The Archaeological Survey of India (ASI) has now literally struck gold at Adichanallur, the largest well-preserved urn burial site in Thoothukudi, Tamil Nadu.
Strongly criticised by Tamil people, particularly politicians, for “abandoning” excavation at Keeladi, near Madurai, where a Sangam Age urban settlement had been discovered, the ASI recently began its excavations again at Adichanallur.
A couple of years after the controversy, Union Finance Minister Nirmala Sitharaman, in 2020, announced in the Budget that Adichanallur would be one of the five iconic sites where the Centre would undertake large scale excavations to unearth a glorious past. And now, the ASI team has done that spectacularly.
Apart from unearthing burial urns, characteristic of this Iron Age cemetery, the ASI team led by Arun Raj, Superintending Archaeologist, Tiruchi Circle, found a perfect trench where a skull of a member of a clan that lived about 3,000 years ago was buried. With that, the team has also found a gold diadem, bronze artefacts, headgear, spear, arrowheads, dog toy and paddy, all buried alongside the remains. In the adjacent trench, a small gold ring, assumed to be that of a child, was found at a depth of 30 cm itself.
It was in 1903-04 that British archaeologist Alexander Rea unearthed a treasure of over 9,000 objects here. As the terrain had changed over the hundred years since, in the ASI excavations during 2004 and 2005, the archaeologists found a lot of iron objects, a few copper objects but no bronze or gold, as they were more focused on habitations.
This time around, the ASI team studied Rea’s report carefully and found clues and then harnessed technology to zero in on the trenches to be dug at three different sites when the excavation began in October 2021.
Using Geological Survey of India (GSI) data to overlay the maps, the team went for the dig in this particular trench about a month ago. The ‘C’ site, as they call it, has about seven possible burials of the heads of important persons of the clans that existed between 500 to 1,000 BCE.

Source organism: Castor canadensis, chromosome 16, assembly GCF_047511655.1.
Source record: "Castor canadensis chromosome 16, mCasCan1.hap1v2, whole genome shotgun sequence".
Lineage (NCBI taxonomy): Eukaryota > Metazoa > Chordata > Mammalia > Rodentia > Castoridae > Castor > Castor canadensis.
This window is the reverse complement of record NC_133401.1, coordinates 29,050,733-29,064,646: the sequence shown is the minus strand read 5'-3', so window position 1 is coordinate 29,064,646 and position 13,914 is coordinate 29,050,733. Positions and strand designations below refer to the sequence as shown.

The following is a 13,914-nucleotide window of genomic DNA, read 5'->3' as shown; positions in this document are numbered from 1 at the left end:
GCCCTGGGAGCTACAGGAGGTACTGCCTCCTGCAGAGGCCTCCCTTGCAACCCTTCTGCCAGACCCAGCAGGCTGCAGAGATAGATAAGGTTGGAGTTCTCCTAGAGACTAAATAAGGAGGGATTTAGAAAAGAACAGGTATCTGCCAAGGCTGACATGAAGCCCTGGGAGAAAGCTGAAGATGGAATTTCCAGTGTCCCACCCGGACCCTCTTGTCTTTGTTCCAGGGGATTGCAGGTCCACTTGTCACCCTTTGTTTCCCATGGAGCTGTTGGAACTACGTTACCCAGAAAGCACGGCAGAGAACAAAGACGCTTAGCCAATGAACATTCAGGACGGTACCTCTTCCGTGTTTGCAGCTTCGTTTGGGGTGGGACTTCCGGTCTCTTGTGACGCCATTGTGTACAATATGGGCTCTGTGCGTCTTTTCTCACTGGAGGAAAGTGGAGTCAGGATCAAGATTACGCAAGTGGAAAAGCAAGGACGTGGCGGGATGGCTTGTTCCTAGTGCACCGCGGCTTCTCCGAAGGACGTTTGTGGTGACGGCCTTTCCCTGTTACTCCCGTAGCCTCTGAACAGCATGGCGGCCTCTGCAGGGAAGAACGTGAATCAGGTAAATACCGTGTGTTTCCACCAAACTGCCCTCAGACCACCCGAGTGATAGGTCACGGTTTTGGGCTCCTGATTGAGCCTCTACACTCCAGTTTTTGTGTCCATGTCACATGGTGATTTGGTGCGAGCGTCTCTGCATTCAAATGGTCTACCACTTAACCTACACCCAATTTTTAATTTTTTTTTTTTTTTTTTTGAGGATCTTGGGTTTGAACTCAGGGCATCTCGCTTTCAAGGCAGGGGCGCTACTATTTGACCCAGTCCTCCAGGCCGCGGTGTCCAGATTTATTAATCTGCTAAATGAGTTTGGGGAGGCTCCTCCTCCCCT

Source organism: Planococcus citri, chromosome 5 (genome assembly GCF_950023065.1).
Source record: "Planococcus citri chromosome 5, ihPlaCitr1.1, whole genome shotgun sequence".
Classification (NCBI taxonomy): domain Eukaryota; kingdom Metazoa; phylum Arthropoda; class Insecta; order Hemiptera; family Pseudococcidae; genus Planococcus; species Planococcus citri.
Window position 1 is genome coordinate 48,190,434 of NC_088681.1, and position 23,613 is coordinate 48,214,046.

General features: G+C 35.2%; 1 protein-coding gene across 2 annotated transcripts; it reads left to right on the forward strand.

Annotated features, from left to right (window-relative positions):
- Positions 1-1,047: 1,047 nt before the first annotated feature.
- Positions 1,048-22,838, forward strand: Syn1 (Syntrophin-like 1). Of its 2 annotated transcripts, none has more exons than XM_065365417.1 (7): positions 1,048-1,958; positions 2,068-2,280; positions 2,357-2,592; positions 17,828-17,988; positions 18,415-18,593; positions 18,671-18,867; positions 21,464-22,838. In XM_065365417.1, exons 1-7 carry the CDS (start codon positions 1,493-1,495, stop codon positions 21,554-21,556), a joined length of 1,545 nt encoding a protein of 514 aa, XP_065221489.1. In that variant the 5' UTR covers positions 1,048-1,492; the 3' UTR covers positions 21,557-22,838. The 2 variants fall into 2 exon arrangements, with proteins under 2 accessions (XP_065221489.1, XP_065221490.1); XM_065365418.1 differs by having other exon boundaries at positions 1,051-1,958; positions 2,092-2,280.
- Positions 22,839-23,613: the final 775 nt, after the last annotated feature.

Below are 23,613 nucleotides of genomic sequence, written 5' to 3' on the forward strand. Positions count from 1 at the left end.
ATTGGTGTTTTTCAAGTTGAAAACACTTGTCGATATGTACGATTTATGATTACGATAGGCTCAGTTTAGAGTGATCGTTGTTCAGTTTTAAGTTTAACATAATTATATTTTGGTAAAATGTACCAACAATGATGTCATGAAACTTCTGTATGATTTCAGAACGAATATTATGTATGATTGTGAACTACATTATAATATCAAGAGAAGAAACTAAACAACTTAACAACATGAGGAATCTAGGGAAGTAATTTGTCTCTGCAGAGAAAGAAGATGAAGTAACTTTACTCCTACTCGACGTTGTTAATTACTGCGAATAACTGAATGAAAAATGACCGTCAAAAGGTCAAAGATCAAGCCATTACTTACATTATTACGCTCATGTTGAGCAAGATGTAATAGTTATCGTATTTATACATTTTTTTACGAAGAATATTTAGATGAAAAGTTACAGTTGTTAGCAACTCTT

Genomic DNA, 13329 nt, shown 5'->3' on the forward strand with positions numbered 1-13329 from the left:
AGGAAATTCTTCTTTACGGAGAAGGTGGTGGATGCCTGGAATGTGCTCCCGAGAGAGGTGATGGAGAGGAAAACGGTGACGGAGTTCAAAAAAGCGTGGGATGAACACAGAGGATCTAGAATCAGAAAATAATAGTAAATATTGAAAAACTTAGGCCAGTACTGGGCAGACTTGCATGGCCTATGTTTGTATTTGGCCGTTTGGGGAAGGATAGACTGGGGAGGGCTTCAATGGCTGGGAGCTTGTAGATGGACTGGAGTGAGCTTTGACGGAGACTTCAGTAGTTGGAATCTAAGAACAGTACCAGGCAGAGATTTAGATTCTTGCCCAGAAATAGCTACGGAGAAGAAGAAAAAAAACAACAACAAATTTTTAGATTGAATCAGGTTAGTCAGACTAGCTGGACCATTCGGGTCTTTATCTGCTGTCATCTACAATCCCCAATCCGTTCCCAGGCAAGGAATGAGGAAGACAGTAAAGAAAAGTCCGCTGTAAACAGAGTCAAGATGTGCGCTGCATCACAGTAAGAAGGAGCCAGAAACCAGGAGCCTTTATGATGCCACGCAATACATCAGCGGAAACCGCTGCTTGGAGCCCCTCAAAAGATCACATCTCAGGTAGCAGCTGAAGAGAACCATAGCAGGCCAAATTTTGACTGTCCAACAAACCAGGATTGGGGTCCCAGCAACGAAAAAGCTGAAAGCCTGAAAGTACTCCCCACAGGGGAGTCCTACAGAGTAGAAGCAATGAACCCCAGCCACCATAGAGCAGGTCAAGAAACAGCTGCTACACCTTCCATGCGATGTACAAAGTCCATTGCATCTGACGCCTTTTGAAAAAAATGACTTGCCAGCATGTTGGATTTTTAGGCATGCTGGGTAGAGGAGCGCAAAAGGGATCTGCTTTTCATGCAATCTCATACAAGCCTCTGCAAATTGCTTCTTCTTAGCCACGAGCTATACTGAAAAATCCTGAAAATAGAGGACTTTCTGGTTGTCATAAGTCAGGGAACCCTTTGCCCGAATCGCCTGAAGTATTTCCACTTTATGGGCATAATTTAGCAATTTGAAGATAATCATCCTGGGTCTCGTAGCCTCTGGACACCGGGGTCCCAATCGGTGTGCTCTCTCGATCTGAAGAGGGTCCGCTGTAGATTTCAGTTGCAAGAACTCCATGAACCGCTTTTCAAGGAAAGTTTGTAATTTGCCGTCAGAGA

It was in the first trench that they found objects in bronze and gold similar to what Alexander Rea discovered at the turn of the 20th Century. It was the gold diadem they were after. Rea had found 14 gold diadems. Now, they had found one, and possibly more were likely to be unearthed, when excavations continue next year.
Gold was an inland source from the region located north of the present northern borders of Tamil Nadu. Several gold workings are reported from the neighbourhood of the Hutti gold mines, the present Raichur district of Karnataka. Some of them have been dated to about 3,000 years ago, says Ravi Korisettar, Adjunct Professor, National Institute of Advanced Studies, Bengaluru.
“The granulite [charnockite] terrain in Tamil Nadu is also reported to yield gold, but how long ago this gold was exploited is not known. However, from 1,000 BCE onwards since the beginning of the megalithic or Iron Age in south India, gold was a traded commodity. Not surprising therefore that it has been found in Adichanallur,” he says.
“This is the best example of how reinvestigations at classic site, which were discovered more than a hundred years, would help obtain better insights. Thanks to ASI authorities at New Delhi for permitting excavation using modern techniques”Ravi KorisettarAdjunct Professor, National Institute of Advanced Studies, Bengaluru
“Sanganakallu, a Neolithic and Megalithic site near Ballari in Karnataka, has yielded gold foils but in small quantities and not from a burial context like at Adichanallur,” he adds.